A clever way to get people to eat their vegetables
Getting people to eat more vegetables can be a tricky thing, but research now shows there may be an effective way to do it: rebranding.
According to a new study published in JAMA Internal Medicine, researchers found that people consume more vegetables when labeled with more indulgent names that would typically be used with decadent foods.
Researchers conducted the study at a university cafeteria, where they labeled the vegetables in four categories: basic, health restrictive, healthy positive or indulgent.
They found that by adding more flavorful, exciting, and indulgent descriptors to vegetables, they were able to increase overall vegetable consumption. For example, using an indulgent name like “Twisted citrus-glazed carrots” had more consumption than just the basic name “carrots.”
Elizabeth Zawila, a registered dietitian at Advocate Good Samaritan Hospital’s Health and Wellness Center in Downers Grove, Ill. says she is not surprised by the results. “It seems logical that people more often choose the foods that are labeled in a desirable fashion because they are expecting something unique and flavorful,” she says. “Often times, vegetables are more of an afterthought to our meals.”
Vegetables are an important part of our daily diet and should be incorporated into our meals, Zawila says. She encourages people to aim for 5-9 servings of combined fruits and vegetables per day. She recommends 2-4 servings of fresh fruit and 5-7 servings of vegetables.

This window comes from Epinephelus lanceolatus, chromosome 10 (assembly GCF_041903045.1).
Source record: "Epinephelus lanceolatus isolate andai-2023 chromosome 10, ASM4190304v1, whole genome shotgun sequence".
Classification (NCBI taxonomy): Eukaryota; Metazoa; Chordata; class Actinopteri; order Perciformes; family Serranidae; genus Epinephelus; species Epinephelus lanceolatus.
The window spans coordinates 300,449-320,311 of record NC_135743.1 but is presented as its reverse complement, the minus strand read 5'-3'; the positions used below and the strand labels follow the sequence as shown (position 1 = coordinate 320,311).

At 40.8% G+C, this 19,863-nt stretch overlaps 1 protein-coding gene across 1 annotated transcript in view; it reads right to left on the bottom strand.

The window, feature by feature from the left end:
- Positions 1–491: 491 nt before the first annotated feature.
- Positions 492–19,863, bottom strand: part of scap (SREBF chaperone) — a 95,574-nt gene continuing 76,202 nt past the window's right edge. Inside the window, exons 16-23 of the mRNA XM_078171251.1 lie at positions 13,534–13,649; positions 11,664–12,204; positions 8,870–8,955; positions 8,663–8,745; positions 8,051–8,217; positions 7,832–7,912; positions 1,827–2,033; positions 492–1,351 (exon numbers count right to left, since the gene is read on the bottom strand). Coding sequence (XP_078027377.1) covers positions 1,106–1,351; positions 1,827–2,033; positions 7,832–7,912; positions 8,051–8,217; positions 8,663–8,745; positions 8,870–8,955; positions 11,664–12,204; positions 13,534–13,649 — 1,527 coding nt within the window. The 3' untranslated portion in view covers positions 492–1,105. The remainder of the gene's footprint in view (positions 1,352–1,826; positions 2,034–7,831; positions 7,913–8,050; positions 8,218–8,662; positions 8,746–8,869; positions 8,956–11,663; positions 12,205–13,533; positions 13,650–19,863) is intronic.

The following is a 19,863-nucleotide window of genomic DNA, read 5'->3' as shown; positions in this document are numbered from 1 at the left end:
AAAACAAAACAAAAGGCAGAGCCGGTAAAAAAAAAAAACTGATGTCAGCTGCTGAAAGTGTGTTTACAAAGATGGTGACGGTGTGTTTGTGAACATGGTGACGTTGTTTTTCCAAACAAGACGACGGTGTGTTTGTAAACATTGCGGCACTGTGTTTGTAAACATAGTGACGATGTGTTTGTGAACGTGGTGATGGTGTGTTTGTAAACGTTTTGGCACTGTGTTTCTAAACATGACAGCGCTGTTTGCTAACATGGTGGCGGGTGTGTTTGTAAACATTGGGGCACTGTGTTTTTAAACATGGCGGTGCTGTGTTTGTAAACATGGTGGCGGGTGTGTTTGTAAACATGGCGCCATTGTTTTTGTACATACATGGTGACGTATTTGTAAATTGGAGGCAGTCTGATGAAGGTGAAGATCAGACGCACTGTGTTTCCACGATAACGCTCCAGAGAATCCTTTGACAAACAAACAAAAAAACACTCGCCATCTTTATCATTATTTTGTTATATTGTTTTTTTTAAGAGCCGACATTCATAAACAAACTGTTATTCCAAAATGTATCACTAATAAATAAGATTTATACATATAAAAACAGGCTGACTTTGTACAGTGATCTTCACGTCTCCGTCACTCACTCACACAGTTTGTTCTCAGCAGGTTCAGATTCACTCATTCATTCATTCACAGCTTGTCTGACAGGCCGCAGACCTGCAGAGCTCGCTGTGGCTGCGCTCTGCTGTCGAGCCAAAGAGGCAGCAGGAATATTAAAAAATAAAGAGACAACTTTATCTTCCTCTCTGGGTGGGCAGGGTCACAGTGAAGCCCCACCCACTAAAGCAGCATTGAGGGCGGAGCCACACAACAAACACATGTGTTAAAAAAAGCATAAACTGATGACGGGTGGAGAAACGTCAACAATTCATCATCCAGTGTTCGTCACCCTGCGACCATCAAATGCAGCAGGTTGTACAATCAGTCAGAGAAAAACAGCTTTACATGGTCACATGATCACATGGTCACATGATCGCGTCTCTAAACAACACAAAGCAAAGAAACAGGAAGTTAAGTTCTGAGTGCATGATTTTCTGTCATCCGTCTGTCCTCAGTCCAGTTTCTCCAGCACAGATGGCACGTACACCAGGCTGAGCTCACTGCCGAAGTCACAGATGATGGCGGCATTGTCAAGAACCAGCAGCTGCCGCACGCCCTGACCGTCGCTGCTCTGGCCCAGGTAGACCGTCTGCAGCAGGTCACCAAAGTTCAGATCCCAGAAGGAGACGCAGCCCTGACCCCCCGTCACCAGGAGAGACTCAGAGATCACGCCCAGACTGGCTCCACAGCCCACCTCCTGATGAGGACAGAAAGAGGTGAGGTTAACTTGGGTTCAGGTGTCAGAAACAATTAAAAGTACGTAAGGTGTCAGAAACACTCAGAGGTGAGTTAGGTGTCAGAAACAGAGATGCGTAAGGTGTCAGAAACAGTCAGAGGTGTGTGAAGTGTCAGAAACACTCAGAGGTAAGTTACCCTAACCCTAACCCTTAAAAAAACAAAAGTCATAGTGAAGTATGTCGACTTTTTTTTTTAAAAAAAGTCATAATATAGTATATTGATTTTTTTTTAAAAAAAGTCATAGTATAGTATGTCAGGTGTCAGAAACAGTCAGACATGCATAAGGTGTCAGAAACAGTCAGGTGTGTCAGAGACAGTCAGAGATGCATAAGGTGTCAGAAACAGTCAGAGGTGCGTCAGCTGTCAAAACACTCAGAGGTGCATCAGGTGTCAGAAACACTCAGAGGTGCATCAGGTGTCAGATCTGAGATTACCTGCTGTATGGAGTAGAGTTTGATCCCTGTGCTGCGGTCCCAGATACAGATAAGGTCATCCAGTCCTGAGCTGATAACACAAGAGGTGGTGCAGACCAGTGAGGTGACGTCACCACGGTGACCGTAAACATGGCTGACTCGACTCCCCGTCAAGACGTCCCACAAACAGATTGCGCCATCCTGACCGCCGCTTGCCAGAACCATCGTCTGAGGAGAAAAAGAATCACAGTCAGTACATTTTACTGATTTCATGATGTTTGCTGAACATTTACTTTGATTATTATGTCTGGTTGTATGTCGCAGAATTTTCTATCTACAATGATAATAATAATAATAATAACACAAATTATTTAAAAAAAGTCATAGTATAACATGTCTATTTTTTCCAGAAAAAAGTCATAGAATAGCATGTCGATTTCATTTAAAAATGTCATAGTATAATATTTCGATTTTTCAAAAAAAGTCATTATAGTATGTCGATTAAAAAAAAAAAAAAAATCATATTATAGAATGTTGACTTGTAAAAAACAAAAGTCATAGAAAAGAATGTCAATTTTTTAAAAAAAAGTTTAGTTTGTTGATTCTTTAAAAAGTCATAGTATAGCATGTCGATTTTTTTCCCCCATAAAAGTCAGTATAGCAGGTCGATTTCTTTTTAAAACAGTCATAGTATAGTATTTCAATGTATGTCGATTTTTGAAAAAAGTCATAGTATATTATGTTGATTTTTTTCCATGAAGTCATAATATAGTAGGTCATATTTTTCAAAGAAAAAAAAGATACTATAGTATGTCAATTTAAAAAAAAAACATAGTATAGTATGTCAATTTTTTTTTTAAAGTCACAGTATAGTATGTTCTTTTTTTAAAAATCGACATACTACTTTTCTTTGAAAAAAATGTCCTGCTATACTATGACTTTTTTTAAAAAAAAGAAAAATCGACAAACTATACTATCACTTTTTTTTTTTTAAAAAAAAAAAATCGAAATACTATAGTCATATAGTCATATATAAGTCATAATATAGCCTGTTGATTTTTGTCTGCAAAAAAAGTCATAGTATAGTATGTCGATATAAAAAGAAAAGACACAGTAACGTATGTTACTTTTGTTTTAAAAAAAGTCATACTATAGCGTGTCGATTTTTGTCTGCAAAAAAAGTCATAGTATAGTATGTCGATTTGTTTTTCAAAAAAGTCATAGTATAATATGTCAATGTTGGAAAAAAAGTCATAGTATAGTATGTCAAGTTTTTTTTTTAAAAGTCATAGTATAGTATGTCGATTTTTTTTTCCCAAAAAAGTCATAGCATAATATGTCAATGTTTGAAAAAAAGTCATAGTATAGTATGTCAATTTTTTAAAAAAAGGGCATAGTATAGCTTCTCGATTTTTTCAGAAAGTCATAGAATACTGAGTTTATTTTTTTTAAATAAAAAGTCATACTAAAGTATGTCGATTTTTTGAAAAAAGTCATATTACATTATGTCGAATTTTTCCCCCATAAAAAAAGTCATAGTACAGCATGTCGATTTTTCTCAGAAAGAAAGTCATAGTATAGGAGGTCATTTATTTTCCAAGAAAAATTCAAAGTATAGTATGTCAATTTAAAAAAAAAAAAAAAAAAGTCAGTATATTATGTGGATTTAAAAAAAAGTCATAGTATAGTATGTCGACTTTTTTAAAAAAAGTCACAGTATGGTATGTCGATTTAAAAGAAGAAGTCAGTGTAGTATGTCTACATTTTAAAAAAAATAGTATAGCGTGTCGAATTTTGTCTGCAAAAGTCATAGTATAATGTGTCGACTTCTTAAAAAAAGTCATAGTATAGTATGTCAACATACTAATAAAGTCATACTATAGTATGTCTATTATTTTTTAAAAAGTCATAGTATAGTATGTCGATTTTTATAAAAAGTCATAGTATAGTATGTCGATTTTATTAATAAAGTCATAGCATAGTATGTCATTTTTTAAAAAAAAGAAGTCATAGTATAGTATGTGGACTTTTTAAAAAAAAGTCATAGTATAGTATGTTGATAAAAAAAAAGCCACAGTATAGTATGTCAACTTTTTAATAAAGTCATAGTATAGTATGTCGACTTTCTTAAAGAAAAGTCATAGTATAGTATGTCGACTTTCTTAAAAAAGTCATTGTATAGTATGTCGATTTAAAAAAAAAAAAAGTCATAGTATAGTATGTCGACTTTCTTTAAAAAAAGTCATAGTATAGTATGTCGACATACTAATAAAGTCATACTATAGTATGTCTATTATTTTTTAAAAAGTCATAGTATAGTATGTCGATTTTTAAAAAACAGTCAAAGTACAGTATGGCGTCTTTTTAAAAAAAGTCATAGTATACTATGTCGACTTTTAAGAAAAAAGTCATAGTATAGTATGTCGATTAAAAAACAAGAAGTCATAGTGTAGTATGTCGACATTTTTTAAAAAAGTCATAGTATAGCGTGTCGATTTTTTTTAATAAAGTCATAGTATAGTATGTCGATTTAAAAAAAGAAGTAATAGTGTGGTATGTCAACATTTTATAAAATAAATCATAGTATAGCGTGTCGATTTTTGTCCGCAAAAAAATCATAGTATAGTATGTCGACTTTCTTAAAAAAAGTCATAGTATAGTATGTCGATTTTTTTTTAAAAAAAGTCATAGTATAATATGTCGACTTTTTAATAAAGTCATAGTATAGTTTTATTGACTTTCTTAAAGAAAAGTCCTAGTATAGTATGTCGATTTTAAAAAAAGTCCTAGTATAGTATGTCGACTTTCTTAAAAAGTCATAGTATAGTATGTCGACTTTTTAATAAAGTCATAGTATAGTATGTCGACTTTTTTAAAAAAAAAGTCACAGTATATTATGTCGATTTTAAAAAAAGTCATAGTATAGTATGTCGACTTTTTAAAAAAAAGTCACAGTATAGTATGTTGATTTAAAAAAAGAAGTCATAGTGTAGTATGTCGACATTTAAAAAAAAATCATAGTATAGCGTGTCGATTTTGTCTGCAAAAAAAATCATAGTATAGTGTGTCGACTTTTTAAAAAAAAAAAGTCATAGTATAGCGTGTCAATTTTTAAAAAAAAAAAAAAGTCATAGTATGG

Here are some helpful suggestions from Zawila to incorporate more vegetables into your diet:
- Purchase different pre-made salad mixes.
- Branch out and try different blends of frozen vegetables.
- Try new fresh produce that you may have never tried before.
- Make homemade vegetable soups.
- Try new recipes that incorporate vegetables.
- Replace starch with vegetables (ex: cauliflower rice, zucchini noodles, cauliflower “mashed potatoes”).
Zawila finds the key to increasing vegetable consumption is through adding variety to your meals and finding what food combinations you like.
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About the Author
Lindsey Lambert is the public affairs & marketing intern at Advocate Health Care Support Center in Downers Grove. She is a junior at Texas Christian University majoring in strategic communication. At school Lindsey is involved with Public Relations Student Society of America, her sorority, and playing on the club lacrosse team. In her free time, she enjoys spending time with family and friends, travelling, and staying active.